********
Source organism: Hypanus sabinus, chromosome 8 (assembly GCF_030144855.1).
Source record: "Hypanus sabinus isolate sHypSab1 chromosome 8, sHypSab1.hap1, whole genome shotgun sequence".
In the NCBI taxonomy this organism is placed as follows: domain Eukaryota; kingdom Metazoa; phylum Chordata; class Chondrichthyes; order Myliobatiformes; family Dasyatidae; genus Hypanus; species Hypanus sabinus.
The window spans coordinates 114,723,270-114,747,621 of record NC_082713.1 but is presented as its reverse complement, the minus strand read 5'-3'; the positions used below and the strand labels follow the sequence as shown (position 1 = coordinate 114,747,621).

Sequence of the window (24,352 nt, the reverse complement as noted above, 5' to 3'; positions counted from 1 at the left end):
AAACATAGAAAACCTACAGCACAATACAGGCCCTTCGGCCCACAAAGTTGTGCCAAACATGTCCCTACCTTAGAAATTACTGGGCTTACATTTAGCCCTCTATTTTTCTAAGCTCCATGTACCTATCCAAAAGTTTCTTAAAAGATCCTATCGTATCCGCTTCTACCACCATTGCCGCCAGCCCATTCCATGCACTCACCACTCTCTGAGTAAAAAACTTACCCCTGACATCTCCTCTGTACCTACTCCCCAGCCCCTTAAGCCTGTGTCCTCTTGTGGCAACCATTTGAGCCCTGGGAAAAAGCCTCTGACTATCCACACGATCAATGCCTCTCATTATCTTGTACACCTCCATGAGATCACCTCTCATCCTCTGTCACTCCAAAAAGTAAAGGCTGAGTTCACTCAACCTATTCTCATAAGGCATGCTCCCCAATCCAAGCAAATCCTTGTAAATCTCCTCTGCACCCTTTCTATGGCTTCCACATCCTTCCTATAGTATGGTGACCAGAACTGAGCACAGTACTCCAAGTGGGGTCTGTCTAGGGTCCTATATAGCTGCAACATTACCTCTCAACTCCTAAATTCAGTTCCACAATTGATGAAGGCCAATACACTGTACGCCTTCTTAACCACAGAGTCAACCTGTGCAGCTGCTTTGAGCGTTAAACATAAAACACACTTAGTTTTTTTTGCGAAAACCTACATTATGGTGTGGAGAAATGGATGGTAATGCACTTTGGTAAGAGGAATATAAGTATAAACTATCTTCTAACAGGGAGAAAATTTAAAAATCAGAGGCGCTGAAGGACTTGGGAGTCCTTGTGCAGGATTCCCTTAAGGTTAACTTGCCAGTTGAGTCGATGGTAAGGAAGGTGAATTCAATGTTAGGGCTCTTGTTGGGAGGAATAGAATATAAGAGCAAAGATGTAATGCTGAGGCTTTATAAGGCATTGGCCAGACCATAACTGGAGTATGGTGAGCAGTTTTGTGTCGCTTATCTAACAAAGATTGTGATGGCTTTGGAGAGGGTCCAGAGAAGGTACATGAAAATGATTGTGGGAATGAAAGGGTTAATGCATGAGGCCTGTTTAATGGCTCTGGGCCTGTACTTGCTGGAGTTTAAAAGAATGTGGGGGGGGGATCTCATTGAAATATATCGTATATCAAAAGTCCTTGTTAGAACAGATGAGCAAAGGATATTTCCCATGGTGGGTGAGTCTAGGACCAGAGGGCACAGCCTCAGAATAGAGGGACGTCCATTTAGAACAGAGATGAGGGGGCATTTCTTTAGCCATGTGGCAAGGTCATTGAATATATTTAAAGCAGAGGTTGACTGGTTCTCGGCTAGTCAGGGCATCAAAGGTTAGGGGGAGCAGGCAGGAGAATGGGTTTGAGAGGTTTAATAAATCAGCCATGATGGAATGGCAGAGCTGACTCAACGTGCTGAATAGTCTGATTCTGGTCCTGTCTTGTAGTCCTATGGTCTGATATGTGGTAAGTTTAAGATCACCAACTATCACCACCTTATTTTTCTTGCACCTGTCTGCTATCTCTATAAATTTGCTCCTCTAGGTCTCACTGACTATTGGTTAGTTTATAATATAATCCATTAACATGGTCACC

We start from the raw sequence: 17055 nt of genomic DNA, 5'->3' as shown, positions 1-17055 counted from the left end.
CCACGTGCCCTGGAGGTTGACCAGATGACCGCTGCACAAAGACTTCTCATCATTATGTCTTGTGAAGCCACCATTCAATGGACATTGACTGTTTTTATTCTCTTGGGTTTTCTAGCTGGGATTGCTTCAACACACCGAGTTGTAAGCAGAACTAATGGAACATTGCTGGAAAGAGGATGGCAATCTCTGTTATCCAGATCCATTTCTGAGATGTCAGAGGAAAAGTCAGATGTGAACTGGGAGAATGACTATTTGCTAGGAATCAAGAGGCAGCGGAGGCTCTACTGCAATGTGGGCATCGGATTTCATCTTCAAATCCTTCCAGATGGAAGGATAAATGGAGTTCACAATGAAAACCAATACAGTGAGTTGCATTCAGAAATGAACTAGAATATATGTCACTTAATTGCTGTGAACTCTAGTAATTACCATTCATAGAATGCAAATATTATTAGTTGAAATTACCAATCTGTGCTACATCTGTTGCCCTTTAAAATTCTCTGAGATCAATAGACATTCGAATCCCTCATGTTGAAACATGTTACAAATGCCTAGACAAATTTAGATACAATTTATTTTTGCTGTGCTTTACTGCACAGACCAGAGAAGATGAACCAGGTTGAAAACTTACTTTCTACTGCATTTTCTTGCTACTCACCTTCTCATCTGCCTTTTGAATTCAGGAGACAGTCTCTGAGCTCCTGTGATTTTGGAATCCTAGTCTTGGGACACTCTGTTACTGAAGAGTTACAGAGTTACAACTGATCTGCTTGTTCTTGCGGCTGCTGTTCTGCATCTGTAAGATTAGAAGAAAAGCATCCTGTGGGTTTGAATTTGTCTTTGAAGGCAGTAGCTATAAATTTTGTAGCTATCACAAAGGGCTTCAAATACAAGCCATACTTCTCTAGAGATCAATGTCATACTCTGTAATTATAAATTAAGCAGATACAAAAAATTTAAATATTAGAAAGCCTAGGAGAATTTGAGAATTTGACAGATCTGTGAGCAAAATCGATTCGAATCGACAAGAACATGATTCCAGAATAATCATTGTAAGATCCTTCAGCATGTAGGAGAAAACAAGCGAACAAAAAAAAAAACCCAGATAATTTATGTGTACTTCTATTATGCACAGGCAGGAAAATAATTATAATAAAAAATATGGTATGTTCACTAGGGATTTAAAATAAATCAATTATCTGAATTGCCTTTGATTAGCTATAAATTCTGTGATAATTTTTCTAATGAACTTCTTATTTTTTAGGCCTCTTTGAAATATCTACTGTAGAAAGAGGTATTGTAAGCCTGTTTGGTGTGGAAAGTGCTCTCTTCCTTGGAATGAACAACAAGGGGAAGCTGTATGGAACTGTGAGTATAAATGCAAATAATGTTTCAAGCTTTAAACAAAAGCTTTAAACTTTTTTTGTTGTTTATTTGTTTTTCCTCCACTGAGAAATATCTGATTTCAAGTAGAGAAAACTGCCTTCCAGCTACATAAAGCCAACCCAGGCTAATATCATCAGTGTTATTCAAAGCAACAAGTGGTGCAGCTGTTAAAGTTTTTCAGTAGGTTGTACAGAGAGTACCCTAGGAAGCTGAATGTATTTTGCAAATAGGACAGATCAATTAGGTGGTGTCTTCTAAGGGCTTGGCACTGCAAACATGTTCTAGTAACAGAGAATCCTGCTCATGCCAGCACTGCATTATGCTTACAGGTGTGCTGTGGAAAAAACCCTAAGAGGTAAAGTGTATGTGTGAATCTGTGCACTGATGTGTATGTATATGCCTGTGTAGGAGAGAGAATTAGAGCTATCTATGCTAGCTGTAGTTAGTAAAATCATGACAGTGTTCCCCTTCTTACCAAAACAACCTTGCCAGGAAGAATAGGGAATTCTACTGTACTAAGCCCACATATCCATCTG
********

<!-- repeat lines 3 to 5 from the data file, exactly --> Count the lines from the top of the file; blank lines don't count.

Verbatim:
In the NCBI taxonomy this organism is placed as follows: domain Eukaryota; kingdom Metazoa; phylum Chordata; class Chondrichthyes; order Myliobatiformes; family Dasyatidae; genus Hypanus; species Hypanus sabinus.
The window spans coordinates 114,723,270-114,747,621 of record NC_082713.1 but is presented as its reverse complement, the minus strand read 5'-3'; the positions used below and the strand labels follow the sequence as shown (position 1 = coordinate 114,747,621).

Sequence of the window (24,352 nt, the reverse complement as noted above, 5' to 3'; positions counted from 1 at the left end):